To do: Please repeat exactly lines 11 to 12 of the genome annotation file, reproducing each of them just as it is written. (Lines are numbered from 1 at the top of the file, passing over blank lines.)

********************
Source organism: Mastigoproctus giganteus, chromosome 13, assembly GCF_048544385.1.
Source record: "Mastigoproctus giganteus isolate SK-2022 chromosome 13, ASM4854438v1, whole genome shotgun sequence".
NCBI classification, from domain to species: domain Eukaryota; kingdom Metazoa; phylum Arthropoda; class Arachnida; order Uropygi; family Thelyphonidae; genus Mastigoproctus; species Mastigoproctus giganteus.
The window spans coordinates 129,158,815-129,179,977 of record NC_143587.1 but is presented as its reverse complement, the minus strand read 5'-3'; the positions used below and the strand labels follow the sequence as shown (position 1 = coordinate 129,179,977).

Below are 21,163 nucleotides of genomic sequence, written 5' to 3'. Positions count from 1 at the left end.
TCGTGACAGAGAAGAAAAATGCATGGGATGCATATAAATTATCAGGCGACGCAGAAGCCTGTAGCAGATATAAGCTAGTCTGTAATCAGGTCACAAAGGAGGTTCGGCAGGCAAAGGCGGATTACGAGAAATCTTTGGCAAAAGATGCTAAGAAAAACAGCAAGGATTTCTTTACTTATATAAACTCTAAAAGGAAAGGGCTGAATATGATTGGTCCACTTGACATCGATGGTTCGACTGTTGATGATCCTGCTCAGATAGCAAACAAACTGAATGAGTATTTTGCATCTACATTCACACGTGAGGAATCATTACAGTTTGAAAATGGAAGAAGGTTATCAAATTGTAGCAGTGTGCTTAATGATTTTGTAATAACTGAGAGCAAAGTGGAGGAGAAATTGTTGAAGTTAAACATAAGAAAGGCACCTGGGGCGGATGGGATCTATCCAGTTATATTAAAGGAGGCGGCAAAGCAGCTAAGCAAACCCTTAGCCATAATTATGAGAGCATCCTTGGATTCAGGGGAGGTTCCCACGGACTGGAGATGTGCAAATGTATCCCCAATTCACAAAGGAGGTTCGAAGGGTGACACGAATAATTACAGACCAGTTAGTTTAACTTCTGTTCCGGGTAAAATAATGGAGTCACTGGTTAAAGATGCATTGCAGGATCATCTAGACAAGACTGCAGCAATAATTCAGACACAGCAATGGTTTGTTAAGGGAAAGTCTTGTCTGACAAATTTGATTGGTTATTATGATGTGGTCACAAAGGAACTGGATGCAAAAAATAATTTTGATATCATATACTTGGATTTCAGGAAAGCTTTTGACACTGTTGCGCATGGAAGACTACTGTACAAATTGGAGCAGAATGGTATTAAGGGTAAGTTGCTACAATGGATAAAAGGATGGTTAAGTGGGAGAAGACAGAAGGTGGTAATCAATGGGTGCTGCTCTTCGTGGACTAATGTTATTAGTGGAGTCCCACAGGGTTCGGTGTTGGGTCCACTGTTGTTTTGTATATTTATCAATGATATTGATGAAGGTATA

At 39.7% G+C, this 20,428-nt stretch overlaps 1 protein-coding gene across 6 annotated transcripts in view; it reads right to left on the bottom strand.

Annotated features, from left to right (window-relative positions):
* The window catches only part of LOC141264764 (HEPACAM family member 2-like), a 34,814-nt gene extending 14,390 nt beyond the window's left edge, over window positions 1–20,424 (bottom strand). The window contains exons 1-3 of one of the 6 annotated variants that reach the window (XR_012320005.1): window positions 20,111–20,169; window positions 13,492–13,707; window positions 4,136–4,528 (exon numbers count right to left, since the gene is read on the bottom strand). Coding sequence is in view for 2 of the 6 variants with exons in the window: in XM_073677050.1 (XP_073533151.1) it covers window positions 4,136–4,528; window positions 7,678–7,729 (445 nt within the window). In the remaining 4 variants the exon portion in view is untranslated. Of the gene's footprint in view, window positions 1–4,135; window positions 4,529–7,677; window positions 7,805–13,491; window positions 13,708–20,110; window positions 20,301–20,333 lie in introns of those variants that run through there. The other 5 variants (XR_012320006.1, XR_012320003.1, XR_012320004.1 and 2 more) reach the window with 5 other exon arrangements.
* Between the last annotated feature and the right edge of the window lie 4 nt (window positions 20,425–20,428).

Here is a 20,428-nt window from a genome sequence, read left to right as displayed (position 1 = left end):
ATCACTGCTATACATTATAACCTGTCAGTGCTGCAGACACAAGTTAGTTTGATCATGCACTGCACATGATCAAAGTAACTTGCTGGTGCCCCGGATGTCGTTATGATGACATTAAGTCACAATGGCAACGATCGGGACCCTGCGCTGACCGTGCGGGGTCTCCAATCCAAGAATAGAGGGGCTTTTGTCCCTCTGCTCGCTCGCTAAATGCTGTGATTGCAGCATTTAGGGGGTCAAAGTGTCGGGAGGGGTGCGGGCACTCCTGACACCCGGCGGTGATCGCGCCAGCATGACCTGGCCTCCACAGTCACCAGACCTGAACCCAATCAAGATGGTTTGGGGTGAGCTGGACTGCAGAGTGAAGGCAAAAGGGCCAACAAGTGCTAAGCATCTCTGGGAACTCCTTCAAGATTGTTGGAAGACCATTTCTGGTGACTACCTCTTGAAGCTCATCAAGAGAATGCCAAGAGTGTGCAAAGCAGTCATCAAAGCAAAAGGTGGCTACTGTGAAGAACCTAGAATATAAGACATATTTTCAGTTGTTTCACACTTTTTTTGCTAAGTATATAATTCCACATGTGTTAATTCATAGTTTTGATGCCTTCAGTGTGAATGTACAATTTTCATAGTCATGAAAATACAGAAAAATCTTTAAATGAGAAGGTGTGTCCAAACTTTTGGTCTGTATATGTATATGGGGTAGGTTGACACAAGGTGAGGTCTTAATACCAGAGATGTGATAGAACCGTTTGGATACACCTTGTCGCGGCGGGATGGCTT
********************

Here is a 20,428-nt window from a genome sequence, read left to right as displayed (position 1 = left end):
ATCACTGCTATACATTATAACCTGTCAGTGCTGCAGACACAAGTTAGTTTGATCATGCACTGCACATGATCAAAGTAACTTGCTGGTGCCCCGGATGTCGTTATGATGACATTAAGTCACAATGGCAACGATCGGGACCCTGCGCTGACCGTGCGGGGTCTCCAATCCAAGAATAGAGGGGCTTTTGTCCCTCTGCTCGCTCGCTAAATGCTGTGATTGCAGCATTTAGGGGGTCAAAGTGTCGGGAGGGGTGCGGGCACTCCTGACACCCGGCGGTGATCGCGCCAGCATGACCTGGCCTCCACAGTCACCAGACCTGAACCCAATCAAGATGGTTTGGGGTGAGCTGGACTGCAGAGTGAAGGCAAAAGGGCCAACAAGTGCTAAGCATCTCTGGGAACTCCTTCAAGATTGTTGGAAGACCATTTCTGGTGACTACCTCTTGAAGCTCATCAAGAGAATGCCAAGAGTGTGCAAAGCAGTCATCAAAGCAAAAGGTGGCTACTGTGAAGAACCTAGAATATAAGACATATTTTCAGTTGTTTCACACTTTTTTTGCTAAGTATATAATTCCACATGTGTTAATTCATAGTTTTGATGCCTTCAGTGTGAATGTACAATTTTCATAGTCATGAAAATACAGAAAAATCTTTAAATGAGAAGGTGTGTCCAAACTTTTGGTCTGTATATGTATATGGGGTAGGTTGACACAAGGTGAGGTCTTAATACCAGAGATGTGATAGAACCGTTTGGATACACCTTGTCGCGGCGGGATGGCTT